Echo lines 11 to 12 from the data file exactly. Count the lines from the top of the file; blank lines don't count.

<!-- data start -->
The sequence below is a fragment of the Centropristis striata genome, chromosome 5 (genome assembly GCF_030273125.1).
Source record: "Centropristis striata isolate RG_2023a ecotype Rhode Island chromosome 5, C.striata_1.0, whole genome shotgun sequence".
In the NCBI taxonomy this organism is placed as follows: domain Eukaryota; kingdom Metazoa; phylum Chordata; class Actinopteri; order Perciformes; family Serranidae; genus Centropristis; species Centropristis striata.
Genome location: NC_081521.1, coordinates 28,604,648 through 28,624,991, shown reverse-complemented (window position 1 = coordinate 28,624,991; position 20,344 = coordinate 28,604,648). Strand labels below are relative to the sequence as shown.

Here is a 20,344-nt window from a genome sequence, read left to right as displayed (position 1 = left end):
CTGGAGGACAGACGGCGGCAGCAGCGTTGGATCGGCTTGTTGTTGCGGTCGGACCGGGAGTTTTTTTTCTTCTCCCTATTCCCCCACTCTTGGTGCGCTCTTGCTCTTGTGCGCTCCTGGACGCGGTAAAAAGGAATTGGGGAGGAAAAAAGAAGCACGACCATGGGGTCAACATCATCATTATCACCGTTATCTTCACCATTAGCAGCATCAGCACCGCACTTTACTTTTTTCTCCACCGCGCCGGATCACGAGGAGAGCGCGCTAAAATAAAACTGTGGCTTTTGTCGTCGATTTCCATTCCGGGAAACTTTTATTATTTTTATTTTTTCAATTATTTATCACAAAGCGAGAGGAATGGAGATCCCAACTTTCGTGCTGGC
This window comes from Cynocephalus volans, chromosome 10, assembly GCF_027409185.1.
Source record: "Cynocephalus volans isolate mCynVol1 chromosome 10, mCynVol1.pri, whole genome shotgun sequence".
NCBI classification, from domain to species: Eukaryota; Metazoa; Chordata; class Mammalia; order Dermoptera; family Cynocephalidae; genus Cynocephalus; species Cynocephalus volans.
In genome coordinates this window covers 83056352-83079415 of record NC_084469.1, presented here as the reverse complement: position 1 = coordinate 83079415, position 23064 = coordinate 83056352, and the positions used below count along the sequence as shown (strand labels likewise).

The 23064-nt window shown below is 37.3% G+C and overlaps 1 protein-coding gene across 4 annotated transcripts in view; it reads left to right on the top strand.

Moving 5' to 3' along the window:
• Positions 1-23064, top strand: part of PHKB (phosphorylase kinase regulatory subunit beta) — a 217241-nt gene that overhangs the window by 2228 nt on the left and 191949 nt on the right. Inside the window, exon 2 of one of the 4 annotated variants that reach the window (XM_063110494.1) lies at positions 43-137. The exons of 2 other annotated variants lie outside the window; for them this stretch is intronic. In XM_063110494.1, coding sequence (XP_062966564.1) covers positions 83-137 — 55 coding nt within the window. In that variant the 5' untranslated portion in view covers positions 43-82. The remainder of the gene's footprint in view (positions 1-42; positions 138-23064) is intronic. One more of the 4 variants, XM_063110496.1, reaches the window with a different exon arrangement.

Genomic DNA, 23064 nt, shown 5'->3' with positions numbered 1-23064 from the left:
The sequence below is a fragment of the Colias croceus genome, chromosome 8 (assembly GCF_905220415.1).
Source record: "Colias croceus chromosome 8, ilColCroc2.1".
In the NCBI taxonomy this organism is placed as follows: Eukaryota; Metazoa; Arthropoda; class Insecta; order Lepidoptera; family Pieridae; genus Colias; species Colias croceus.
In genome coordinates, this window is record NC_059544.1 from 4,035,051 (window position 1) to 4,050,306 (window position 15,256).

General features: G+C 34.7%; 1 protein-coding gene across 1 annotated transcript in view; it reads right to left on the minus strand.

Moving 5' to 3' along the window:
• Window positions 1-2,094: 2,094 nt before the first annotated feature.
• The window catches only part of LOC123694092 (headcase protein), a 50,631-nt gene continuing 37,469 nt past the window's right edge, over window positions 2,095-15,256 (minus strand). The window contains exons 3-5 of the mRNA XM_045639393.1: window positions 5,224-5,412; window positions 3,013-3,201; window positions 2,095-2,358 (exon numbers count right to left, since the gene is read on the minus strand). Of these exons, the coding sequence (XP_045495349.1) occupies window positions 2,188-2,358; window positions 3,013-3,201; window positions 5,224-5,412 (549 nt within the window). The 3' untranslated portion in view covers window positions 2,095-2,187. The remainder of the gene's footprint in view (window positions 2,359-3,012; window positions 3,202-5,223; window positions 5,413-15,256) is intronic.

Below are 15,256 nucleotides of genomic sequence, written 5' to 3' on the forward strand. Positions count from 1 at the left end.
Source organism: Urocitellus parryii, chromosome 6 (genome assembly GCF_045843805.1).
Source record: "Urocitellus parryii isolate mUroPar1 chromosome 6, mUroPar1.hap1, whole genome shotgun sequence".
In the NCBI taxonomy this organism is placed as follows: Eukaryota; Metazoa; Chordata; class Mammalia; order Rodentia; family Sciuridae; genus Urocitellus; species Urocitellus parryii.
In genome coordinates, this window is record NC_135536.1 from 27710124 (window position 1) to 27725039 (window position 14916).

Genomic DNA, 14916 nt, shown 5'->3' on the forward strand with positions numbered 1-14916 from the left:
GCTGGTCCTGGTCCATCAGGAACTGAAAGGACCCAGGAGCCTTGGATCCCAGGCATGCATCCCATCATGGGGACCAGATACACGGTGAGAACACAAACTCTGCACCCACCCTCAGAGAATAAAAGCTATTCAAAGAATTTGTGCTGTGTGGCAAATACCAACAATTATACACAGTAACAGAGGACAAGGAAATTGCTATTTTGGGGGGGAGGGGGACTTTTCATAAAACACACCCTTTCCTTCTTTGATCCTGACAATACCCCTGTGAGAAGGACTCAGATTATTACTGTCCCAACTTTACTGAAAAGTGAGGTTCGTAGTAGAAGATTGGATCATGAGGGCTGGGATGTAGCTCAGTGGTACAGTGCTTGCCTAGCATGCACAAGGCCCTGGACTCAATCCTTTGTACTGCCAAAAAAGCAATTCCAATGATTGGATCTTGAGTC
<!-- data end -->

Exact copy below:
The 23064-nt window shown below is 37.3% G+C and overlaps 1 protein-coding gene across 4 annotated transcripts in view; it reads left to right on the top strand.

Moving 5' to 3' along the window: